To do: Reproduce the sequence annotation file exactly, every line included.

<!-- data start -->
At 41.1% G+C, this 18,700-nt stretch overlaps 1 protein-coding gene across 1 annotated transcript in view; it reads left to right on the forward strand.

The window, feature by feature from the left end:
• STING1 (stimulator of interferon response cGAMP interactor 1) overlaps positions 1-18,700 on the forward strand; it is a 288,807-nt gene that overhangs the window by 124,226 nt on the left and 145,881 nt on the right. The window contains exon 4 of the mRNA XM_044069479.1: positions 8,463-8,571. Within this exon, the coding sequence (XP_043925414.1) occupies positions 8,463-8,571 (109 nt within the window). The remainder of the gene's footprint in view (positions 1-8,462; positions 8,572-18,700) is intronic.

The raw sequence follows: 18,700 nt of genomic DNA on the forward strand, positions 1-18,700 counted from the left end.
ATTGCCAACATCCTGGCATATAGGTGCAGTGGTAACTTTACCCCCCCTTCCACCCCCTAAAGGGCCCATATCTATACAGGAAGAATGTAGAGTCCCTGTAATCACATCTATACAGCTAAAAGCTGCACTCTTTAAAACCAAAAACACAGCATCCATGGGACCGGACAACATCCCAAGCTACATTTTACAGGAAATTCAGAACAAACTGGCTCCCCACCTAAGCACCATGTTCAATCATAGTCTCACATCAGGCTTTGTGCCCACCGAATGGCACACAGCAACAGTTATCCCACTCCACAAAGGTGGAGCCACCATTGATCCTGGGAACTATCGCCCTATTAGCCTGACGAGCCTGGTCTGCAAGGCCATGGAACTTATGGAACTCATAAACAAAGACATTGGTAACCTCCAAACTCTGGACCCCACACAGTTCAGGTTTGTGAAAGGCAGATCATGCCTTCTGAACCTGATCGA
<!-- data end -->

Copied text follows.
At 41.1% G+C, this 18,700-nt stretch overlaps 1 protein-coding gene across 1 annotated transcript in view; it reads left to right on the forward strand.

The window, feature by feature from the left end:
• STING1 (stimulator of interferon response cGAMP interactor 1) overlaps positions 1-18,700 on the forward strand; it is a 288,807-nt gene that overhangs the window by 124,226 nt on the left and 145,881 nt on the right. The window contains exon 4 of the mRNA XM_044069479.1: positions 8,463-8,571. Within this exon, the coding sequence (XP_043925414.1) occupies positions 8,463-8,571 (109 nt within the window). The remainder of the gene's footprint in view (positions 1-8,462; positions 8,572-18,700) is intronic.

The raw sequence follows: 18,700 nt of genomic DNA on the forward strand, positions 1-18,700 counted from the left end.
ATTGCCAACATCCTGGCATATAGGTGCAGTGGTAACTTTACCCCCCCTTCCACCCCCTAAAGGGCCCATATCTATACAGGAAGAATGTAGAGTCCCTGTAATCACATCTATACAGCTAAAAGCTGCACTCTTTAAAACCAAAAACACAGCATCCATGGGACCGGACAACATCCCAAGCTACATTTTACAGGAAATTCAGAACAAACTGGCTCCCCACCTAAGCACCATGTTCAATCATAGTCTCACATCAGGCTTTGTGCCCACCGAATGGCACACAGCAACAGTTATCCCACTCCACAAAGGTGGAGCCACCATTGATCCTGGGAACTATCGCCCTATTAGCCTGACGAGCCTGGTCTGCAAGGCCATGGAACTTATGGAACTCATAAACAAAGACATTGGTAACCTCCAAACTCTGGACCCCACACAGTTCAGGTTTGTGAAAGGCAGATCATGCCTTCTGAACCTGATCGA